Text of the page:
Hong Kong regulators have tightened regulatory controls over the sale of Investment-Linked Assurance Schemes (ILAS) by imposing further requirements including commission disclosure, Key Facts Statement and customer’s declaration, as well as post-sale controls. These new requirements are aimed at enhancing customers’ understanding of the risks and features of ILAS in an attempt to better protect customers.
ILAS – the Good and the Bad
ILAS products are life insurance policies with an investment component. As the policyholder, the premiums paid are used by the insurer to invest in a number of different funds. The value of the insurance policy (including Death Benefit) is linked to the performance of the underlying funds and may fluctuate depending on market conditions. The attraction of such products is that they give customers access to a wide range of funds, as well as the flexibility of switching funds without incurring charges of the fund houses. However, the policyholder has no rights or ownership over the underlying funds and his only recourse is against the insurer.
ILAS are long-term products with a long lock-in period. Charges and fees apply in the event of early termination or encashment, and such charges can be quite substantial. ILAS have been popular in Hong Kong for many years, but complaints about the product and the discrepancies in the sales process
discovered by the Office of the Commissioner of Insurance’s mystery shopping exercise in 2012 have caused concerns. Given the trend towards enhancing financial product regulation both in Hong Kong and globally, Hong Kong regulators have now turned their focus on ILAS.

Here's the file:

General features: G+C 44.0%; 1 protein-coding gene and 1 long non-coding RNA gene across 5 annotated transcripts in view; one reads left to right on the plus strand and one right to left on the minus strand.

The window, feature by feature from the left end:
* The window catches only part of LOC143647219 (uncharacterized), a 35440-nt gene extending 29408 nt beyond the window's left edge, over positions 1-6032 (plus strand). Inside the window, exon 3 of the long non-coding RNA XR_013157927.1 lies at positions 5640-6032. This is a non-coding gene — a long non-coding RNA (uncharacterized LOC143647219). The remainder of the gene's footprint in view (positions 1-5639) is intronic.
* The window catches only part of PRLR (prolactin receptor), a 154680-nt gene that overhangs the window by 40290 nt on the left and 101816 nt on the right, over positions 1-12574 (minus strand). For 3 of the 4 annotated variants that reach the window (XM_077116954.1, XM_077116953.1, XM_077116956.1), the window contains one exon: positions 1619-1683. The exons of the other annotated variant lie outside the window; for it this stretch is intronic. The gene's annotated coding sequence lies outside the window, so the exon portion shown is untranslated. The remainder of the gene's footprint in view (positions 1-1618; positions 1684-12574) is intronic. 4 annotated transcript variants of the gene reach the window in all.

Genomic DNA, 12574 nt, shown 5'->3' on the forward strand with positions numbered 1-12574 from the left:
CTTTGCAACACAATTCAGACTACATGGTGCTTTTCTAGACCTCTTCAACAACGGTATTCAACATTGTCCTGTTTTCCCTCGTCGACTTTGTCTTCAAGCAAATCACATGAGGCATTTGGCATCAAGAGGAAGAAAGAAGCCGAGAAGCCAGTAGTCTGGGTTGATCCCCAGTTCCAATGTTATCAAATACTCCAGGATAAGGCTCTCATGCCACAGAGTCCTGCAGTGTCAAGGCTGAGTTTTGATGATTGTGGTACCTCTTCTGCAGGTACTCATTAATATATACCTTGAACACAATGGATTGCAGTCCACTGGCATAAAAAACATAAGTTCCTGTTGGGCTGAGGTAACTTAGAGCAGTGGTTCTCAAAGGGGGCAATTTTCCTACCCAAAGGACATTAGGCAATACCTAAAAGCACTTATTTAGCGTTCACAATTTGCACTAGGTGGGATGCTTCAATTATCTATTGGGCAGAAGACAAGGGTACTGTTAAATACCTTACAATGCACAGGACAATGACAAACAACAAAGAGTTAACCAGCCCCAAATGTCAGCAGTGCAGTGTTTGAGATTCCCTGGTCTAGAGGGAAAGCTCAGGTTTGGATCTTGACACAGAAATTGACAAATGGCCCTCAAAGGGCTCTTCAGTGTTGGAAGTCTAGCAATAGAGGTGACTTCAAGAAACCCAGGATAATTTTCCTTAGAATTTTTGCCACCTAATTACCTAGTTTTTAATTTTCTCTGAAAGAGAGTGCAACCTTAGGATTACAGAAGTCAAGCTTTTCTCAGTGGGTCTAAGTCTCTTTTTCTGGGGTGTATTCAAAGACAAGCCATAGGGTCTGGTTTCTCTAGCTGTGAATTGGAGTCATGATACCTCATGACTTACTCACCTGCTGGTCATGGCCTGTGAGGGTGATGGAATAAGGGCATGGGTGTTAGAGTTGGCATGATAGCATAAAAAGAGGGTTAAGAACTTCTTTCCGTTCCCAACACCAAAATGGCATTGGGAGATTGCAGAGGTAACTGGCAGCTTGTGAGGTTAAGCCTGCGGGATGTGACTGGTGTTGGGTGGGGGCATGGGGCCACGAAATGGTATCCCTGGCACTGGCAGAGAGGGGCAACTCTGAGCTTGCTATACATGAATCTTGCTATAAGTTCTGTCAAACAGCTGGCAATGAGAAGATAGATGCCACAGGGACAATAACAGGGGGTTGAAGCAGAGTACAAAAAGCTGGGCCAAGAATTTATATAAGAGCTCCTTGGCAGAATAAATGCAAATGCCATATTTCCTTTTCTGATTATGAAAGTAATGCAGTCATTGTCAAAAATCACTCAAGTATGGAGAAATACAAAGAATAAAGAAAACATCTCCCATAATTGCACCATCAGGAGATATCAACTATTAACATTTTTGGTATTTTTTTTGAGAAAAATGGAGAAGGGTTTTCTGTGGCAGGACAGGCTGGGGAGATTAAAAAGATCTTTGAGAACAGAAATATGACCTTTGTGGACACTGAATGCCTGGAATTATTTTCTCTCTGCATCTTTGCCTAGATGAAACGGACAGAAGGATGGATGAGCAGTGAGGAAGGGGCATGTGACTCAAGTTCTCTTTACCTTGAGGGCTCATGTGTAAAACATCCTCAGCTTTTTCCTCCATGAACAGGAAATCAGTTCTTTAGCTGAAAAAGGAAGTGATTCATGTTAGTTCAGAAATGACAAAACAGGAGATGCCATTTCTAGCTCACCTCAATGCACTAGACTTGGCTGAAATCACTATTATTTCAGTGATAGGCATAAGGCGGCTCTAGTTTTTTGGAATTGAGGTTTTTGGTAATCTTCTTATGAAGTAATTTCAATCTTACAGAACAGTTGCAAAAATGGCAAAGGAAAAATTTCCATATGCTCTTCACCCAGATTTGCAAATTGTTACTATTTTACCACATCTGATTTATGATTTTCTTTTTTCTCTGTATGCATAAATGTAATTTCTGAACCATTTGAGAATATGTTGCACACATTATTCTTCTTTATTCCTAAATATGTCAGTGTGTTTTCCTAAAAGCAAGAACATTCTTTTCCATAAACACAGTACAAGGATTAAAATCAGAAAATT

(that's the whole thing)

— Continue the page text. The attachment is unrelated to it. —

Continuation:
Currently, there are a number of government and self-regulatory bodies which regulate ILAS. Insurers are regulated by the Insurance Authority (IA) and the Hong Kong Federation of Insurers (HKFI), a self-regulatory body. Brokers are regulated by two self-regulatory bodies, the Professional Insurance Brokers Association (PIBA) and the Hong Kong Confederation of Insurance Brokers (CIB). The new prudential insurance regulator, the Independent Insurance Authority, is expected to be established in 2015.
Banks may act as an insurance intermediary or have an insurance arm which provides ILAS. Banks are regulated by the Hong Kong Monetary Authority (HKMA). Given ILAS is an insurance product, it is not regulated by the Securities & Futures Commission (SFC) but its marketing material must be approved by SFC before it can be offered to the public.
The Sales Process
An ILAS sales process – before imposition of the new requirements – involves the following stages:
- The customer is required to complete a Financial Needs Analysis (FNA) and a Risk Profile Questionnaire (RPQ) to assess suitability for ILAS.
- The customer must be provided with various marketing literature including the Key Facts Statement (KFS). The customer must also sign a declaration confirming they understand the features of the ILAS and that they agree it is suitable for their needs (Declaration).
- When ILAS is sold through banks, the sales process must be recorded.
- While ILAS sold through other means do not need to be recorded, insurers must conduct ‘check up’ calls after sales to vulnerable customers (such as elderly customers) and risk-mismatch customers (for instance, a customer who wants to purchase ILAS even though it is not suitable for his or her financial needs). Any calls must be made within the cooling-off period, which lasts for 21 days after the policy is issued.
So What’s New?
Under the new requirements, there are more controls at every stage of the sales process.
The KFS is marketing literature that customers must be provided with. The KFS must be approved by the SFC, and must now include the following new information:
- A statement of purpose of investing in the ILAS.
- A total fees and charges disclosure setting out, amongst other things, the total fees and charges as a percentage of the total premium(s).